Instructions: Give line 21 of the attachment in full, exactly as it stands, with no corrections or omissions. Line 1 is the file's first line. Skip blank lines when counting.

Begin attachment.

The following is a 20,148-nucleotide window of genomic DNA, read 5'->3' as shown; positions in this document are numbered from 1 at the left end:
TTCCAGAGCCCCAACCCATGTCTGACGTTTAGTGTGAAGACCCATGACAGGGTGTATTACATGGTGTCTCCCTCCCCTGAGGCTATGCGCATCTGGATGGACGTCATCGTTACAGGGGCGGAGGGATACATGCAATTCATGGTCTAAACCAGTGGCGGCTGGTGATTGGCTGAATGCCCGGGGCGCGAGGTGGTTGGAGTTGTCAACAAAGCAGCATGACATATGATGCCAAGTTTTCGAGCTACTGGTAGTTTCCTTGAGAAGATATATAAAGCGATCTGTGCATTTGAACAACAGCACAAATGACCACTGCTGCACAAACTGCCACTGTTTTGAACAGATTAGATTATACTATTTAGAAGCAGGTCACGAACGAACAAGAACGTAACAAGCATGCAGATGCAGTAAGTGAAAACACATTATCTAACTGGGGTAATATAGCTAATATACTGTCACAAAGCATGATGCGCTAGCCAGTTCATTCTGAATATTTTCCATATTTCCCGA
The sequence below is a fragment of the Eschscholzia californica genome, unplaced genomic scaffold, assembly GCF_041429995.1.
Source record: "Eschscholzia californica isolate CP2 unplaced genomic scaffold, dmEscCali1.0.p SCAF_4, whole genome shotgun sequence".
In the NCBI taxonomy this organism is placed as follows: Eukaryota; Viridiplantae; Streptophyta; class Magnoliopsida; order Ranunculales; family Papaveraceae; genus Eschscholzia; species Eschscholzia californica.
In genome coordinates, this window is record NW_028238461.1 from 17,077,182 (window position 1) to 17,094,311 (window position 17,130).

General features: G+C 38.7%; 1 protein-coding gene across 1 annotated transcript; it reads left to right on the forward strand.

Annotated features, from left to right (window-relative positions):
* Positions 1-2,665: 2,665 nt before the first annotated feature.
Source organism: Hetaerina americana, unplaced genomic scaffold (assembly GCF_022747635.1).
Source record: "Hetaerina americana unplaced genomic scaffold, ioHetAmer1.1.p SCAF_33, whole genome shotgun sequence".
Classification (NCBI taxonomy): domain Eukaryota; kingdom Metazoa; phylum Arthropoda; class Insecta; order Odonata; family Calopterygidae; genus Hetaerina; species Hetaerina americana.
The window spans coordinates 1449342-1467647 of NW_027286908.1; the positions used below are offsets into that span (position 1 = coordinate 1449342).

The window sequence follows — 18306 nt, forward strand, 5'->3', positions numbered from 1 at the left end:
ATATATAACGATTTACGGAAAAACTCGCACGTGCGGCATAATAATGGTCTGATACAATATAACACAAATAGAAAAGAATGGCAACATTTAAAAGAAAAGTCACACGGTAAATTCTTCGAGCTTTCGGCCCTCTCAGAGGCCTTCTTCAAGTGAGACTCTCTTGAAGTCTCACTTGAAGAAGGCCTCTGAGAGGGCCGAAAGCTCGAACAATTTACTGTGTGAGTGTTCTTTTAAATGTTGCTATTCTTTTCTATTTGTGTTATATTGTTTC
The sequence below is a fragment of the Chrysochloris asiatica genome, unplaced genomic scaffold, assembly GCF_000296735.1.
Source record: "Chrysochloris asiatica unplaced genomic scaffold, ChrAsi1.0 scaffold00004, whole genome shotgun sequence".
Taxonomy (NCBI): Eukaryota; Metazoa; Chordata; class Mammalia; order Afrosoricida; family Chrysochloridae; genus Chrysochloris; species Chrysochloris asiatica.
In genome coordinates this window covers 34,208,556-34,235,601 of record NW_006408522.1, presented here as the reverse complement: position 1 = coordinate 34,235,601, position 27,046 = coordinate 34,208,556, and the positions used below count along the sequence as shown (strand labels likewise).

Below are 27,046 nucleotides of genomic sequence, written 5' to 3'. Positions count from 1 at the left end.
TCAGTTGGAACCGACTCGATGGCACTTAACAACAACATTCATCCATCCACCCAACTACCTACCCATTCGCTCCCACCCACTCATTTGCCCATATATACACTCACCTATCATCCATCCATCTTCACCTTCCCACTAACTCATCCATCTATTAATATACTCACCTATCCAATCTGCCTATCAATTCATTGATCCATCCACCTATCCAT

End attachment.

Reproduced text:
TCAGTTGGAACCGACTCGATGGCACTTAACAACAACATTCATCCATCCACCCAACTACCTACCCATTCGCTCCCACCCACTCATTTGCCCATATATACACTCACCTATCATCCATCCATCTTCACCTTCCCACTAACTCATCCATCTATTAATATACTCACCTATCCAATCTGCCTATCAATTCATTGATCCATCCACCTATCCAT